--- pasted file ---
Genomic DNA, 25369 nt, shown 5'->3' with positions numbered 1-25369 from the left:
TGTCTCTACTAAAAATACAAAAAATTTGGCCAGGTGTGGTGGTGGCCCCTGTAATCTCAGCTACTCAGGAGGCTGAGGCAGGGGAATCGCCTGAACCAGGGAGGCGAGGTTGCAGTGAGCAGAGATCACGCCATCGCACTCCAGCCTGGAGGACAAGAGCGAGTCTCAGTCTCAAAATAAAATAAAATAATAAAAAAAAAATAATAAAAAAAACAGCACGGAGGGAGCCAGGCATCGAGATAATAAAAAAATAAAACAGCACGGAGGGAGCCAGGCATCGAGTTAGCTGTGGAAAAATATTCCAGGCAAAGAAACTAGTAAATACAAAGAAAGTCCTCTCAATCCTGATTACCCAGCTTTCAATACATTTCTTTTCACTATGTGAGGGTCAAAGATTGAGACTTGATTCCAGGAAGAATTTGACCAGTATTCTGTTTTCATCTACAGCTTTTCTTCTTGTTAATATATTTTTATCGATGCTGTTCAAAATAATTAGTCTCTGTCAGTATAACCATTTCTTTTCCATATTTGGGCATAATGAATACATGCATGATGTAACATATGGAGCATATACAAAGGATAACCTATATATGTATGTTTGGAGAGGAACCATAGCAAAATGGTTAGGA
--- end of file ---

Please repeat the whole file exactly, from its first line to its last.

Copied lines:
Genomic DNA, 25369 nt, shown 5'->3' with positions numbered 1-25369 from the left:
TGTCTCTACTAAAAATACAAAAAATTTGGCCAGGTGTGGTGGTGGCCCCTGTAATCTCAGCTACTCAGGAGGCTGAGGCAGGGGAATCGCCTGAACCAGGGAGGCGAGGTTGCAGTGAGCAGAGATCACGCCATCGCACTCCAGCCTGGAGGACAAGAGCGAGTCTCAGTCTCAAAATAAAATAAAATAATAAAAAAAAAATAATAAAAAAAACAGCACGGAGGGAGCCAGGCATCGAGATAATAAAAAAATAAAACAGCACGGAGGGAGCCAGGCATCGAGTTAGCTGTGGAAAAATATTCCAGGCAAAGAAACTAGTAAATACAAAGAAAGTCCTCTCAATCCTGATTACCCAGCTTTCAATACATTTCTTTTCACTATGTGAGGGTCAAAGATTGAGACTTGATTCCAGGAAGAATTTGACCAGTATTCTGTTTTCATCTACAGCTTTTCTTCTTGTTAATATATTTTTATCGATGCTGTTCAAAATAATTAGTCTCTGTCAGTATAACCATTTCTTTTCCATATTTGGGCATAATGAATACATGCATGATGTAACATATGGAGCATATACAAAGGATAACCTATATATGTATGTTTGGAGAGGAACCATAGCAAAATGGTTAGGA